Many patients with heart problems – such as heart disease or angina – may need to undergo cardiac surgery in order to restore or improve blood flow. But a new study suggests that the procedure may offer so much more; stem cells in fat discarded during cardiac surgery could be injected back into the patient’s heart to further improve its function.
A research team led by senior author Canadian cardiologist Dr. Ganghong Tian will present their findings at the Frontiers in Cardiovascular Biology meeting in Barcelona, Spain.
Previous work by this group has shown that subcutaneous fat (adipose tissue) contains stem cells that can reduce the severity of heart attacks, improve cardiac function, and augment blood vessel regeneration in laboratory animals with experimentally induced heart attacks. These fat-based stem cells can be easily obtained through liposuction. However, Tian noted, “But obtaining these from a patient undergoing cardiac surgery requires pre-surgery to collect adipose tissue from the subcutaneous region.”
Is there a better way? According to Tian, during cardiac surgery, the surgeon often removes fat tissue that resides around the heart (so-called mediastinal fat) in order to properly expose the heart. Tian wondered if this fat contain stem cells that could be re-introduced to the heart to improve its function after heart surgery
In order to test this hypothesis, Tian and others collected mediastinal fat tissue from 24 patients who had undergone cardiac surgery. Then Tian’s group injected rats with mediastinal fat stem cells. The rats injected with stem cells from mediastinal fat showed greater ventricular movement in their hearts and no reduction in left ventricular ejection fraction.
Closer examination of the stem cells from mediastinal fat showed that mediastinal fat housed a rather robust number of stem cells, and that these stem cells could differentiate into fat and bone cells. Also, these stem cells expressed genes that are often found in heart muscle cells.
With this pre-clinical information in hand, Tian and others examined the use of mediastinal fat-based stem cells in 13 rats with congestive heart failure. These stem cells were directly injected into the hearts of eight rats, and five were injected with a saline solution.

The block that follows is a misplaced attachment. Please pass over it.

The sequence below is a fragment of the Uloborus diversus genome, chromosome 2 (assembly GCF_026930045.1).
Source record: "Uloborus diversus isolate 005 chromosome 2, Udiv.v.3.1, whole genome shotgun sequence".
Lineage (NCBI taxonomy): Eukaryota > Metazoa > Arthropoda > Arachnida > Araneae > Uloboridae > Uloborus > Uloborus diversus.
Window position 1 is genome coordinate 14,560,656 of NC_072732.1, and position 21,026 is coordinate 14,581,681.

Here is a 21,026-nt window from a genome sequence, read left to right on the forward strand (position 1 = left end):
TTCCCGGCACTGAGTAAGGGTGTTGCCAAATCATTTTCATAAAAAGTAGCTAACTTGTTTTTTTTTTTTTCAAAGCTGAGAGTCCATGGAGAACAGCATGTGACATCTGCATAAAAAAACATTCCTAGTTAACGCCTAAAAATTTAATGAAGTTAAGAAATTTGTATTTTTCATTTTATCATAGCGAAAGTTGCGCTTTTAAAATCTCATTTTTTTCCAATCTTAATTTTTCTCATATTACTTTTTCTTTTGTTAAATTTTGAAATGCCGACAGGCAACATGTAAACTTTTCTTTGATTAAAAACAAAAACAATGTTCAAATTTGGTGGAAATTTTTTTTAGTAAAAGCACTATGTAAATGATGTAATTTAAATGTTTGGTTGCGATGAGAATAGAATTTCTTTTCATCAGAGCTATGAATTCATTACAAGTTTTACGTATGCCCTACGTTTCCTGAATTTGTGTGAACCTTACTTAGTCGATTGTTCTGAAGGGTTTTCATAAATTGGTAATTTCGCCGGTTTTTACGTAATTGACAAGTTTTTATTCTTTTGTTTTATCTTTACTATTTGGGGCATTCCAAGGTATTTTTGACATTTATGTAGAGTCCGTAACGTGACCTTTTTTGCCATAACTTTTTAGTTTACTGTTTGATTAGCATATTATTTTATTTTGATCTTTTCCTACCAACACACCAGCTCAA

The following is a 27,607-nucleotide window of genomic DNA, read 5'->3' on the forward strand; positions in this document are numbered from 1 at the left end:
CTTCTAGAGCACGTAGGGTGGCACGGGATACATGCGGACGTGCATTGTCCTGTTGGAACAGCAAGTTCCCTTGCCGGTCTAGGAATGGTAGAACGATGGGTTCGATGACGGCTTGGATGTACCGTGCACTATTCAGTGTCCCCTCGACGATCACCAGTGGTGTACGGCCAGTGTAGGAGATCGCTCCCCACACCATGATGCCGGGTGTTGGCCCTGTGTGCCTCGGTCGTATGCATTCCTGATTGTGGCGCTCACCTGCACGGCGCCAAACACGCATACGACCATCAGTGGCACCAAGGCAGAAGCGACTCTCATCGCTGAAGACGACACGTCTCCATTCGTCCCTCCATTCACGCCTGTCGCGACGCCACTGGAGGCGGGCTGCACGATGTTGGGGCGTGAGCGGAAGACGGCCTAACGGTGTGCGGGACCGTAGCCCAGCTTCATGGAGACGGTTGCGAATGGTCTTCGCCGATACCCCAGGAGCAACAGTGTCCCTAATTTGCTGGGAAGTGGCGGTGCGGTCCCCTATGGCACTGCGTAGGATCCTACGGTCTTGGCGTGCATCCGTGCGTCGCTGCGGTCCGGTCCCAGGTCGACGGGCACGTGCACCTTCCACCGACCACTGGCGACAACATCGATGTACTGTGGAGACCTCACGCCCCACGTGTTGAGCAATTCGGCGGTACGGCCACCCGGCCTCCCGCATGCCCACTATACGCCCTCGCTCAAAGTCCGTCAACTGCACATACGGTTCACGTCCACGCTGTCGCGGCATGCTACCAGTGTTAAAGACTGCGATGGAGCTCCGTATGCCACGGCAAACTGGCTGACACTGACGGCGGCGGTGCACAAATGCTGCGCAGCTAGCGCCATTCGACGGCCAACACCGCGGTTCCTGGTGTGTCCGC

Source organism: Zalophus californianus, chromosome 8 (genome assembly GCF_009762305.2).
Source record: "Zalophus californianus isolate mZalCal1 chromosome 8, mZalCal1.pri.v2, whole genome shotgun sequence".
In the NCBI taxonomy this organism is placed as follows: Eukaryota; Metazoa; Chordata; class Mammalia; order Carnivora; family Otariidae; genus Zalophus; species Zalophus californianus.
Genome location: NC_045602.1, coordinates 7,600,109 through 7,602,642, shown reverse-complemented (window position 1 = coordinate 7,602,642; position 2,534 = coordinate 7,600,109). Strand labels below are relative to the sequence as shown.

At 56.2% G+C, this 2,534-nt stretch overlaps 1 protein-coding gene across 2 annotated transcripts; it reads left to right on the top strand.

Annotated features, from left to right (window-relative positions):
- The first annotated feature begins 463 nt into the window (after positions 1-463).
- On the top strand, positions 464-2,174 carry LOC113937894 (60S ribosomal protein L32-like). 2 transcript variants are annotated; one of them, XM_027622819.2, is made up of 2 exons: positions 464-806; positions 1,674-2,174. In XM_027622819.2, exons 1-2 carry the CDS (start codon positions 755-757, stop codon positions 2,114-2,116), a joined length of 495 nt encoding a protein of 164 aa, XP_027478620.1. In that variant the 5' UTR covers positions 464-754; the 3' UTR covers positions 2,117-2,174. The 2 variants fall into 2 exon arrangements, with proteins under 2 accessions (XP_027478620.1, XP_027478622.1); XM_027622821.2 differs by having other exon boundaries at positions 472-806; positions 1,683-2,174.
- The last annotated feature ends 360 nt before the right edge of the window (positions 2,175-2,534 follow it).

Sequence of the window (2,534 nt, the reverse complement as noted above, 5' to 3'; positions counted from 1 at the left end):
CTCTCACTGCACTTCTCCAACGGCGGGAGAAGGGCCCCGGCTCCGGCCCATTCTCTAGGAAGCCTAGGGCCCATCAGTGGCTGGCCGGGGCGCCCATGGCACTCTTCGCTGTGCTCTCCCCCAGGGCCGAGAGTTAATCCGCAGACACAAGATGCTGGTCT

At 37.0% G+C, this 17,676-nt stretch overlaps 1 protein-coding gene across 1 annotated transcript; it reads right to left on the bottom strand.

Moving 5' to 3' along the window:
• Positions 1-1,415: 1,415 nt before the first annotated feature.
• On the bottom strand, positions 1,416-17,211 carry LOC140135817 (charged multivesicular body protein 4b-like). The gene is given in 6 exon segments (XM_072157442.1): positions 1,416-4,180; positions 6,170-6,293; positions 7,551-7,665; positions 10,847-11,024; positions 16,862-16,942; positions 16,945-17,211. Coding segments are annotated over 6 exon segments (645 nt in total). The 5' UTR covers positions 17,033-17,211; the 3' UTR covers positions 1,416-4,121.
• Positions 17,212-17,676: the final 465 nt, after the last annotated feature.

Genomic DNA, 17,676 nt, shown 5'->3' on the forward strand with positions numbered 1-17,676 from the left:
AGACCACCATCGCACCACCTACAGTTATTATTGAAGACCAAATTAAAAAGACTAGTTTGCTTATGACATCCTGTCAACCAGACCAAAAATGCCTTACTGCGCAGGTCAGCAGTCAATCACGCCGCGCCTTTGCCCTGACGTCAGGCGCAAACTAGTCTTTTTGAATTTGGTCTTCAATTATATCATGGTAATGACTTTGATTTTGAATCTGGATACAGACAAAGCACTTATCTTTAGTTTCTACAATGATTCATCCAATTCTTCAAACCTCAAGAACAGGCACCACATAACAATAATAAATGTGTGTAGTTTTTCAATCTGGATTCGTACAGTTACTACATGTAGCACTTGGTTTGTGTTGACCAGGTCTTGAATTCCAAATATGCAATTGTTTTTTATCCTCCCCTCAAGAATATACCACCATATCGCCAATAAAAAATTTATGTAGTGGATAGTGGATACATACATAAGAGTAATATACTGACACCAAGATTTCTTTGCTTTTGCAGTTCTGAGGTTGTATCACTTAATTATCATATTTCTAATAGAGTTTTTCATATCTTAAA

After 6 weeks, all the rats underwent magnetic resonance imaging (MRI). When the five control rats were compared with those who those rats that received injections of mediastinal fat-based stem cells, the stem cell-injected rats demonstrated greater ventricular movement in their hearts and no reduction in left ventricular ejection fraction (ejection fraction measures how much blood is being pumped out of the left ventricle of the heart).
Commenting on the team’s findings, Dr. Tian says: “This is the first evidence that stem cells collected from the mediastinal fat region are cardioprotective. They displayed the same cardioprotective capacity we found in our previous research on stem cells from subcutaneous fat tissue. This raises the exciting possibility of using a patient’s own stem cells, isolated from waste tissue during cardiac surgery, to improve their heart function.”
Tian noted that there are currently some issues with this procedure that need to be addressed with further research. Techniques must be developed to quickly isolate stem cells from mediastinal fat so they can be injected back into a patient’s heart during cardiac surgery. Tian said, “It currently takes several hours to purify the cells and we are looking for collaborators to help us devise a more efficient method.”
Tina and others would also like to examine the ability of these stem cells to improve cardiac function long-term, beyond the 6 weeks monitored in this study. Furthermore, Tian and his group would like to induce the stem cells into functional heart muscle cells that display electrical pulses and beating.